Materials account for no more than 30% to 40% of the cost of a project, so clearly there is the potential for other factors to come into play. What is the current state of play here?
So far this has had relatively little impact on prices. Full customs checks will be introduced in October 2021, possibly pushing administration costs up a little. Further ahead, the implementation of the UKCA mark from January 2022 might reduce the range of products available in UK markets, but this should not affect production quantities. So with the exception of tariffs related to rules of origin, Brexit impacts on price are likely to be limited.
There are many mixed signals in connection with the labour market. Many people are still on furlough, and a large number of self-employed operatives have not yet returned to the sector. Average day rates for self-employed operatives are well up on levels from summer 2020 but in practice are no higher than they were in 2018. With the possibility of a tight labour market, particularly if EU workers do not return, inflation is a real risk. However, labour costs are unlikely to drive inflation until the full effects of furlough are out of the system – probably by mid-2022.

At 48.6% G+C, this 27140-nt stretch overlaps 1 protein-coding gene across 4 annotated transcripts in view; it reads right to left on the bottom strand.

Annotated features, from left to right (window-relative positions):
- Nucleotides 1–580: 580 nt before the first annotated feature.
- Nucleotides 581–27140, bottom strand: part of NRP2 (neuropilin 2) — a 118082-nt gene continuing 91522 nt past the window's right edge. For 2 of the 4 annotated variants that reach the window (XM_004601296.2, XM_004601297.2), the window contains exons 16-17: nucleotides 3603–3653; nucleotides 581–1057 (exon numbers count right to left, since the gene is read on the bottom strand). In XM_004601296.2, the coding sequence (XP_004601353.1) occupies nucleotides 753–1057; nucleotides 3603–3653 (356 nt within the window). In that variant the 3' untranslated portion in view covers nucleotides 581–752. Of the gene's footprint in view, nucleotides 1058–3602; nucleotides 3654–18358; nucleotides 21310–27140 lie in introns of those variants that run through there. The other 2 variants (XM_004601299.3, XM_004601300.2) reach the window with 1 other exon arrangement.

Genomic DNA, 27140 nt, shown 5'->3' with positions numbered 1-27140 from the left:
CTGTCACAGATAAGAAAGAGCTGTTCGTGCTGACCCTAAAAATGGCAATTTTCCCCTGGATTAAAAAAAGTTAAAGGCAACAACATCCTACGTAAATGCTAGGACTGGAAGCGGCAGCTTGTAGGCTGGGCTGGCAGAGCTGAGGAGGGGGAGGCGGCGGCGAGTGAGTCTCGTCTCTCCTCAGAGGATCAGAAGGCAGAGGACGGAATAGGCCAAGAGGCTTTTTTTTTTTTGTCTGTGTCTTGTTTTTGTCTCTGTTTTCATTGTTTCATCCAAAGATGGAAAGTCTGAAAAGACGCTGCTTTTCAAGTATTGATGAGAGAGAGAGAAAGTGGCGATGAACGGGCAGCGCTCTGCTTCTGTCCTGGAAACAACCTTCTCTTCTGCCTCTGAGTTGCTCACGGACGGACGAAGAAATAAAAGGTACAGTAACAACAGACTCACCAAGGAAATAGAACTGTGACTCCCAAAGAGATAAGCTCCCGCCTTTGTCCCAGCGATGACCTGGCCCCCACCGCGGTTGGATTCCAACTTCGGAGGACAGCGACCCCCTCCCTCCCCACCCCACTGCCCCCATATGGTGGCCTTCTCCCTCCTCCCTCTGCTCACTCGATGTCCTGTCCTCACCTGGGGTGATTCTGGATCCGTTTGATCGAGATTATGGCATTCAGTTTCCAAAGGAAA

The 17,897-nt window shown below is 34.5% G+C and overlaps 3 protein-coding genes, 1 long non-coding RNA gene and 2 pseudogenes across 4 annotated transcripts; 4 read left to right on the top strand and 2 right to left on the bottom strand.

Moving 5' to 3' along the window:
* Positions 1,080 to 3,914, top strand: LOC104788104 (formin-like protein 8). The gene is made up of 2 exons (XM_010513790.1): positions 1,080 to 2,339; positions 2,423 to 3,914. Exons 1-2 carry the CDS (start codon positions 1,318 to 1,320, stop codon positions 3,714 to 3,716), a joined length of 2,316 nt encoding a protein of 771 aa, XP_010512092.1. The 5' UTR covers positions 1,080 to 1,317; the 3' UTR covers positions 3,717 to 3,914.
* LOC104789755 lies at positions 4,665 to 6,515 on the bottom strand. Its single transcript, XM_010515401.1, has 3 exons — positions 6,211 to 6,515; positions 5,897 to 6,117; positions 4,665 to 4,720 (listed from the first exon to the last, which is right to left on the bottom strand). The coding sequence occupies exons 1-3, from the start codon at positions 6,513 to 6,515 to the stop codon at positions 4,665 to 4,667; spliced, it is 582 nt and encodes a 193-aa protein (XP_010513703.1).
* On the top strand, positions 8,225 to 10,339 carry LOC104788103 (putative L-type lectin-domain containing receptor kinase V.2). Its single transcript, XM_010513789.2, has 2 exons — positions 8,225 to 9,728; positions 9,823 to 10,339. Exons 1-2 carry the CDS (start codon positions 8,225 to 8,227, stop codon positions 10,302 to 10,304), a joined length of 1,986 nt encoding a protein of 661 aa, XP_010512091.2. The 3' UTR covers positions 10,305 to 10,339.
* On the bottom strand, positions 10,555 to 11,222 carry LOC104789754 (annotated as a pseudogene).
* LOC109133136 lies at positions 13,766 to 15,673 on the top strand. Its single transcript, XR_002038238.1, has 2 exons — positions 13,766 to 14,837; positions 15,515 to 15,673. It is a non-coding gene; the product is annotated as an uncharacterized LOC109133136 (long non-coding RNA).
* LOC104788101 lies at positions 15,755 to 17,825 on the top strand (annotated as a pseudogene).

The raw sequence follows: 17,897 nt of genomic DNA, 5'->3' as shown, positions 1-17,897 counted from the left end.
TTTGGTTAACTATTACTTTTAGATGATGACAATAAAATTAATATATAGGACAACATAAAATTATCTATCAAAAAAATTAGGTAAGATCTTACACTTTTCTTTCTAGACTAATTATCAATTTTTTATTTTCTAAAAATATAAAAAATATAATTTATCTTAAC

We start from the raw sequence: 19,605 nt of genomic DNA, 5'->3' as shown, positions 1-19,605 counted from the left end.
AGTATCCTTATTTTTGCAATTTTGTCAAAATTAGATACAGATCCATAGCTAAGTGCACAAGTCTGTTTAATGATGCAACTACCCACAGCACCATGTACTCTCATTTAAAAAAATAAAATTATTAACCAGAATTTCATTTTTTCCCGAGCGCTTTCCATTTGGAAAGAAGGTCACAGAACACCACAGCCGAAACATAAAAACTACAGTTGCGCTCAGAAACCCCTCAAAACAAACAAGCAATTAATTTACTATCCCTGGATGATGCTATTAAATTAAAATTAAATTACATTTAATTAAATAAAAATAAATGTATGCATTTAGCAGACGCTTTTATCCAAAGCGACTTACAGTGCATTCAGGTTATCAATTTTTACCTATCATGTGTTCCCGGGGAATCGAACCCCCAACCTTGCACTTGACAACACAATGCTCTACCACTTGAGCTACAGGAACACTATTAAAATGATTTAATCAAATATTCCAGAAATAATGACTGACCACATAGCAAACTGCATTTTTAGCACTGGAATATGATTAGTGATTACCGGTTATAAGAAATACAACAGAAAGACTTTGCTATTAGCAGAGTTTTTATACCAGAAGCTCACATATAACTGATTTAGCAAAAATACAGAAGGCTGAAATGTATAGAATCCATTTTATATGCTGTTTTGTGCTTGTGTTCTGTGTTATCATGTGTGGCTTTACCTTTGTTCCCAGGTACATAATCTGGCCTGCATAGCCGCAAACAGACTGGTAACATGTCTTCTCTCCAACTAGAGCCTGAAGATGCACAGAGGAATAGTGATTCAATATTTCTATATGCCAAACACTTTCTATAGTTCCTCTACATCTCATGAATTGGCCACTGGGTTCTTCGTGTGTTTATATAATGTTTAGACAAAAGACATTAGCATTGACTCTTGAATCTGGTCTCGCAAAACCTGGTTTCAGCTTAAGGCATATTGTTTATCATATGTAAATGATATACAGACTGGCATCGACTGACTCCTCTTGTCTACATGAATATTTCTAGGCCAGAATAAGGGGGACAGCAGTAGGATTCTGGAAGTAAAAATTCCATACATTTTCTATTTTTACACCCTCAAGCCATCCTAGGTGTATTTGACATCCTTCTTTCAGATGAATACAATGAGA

Costs are likely to vary significantly, with plant aimed at the civils and industrial sectors doing much better than that supporting commercial and high-density residential, such as hoists and tower cranes. One major element to watch out for in 2022 will be the 48p per litre increase in fuel duty on construction plant, following the removal of red diesel concessions.
Margins and risk allowances
Like all businesses, main contractors and their supply chains are all aiming to increase their margins. Markets have been quite competitive over the past two to three years as a result of Brexit and covid-19. Should the market recovery be sustained well into 2022, it is likely that competitive pressure will fall – giving contractors more opportunity to increase their prices ahead of input costs.
These findings point to the likelihood of new sources of price pressure once the current problems with materials subside.
05 / Procurement options to mitigate inflation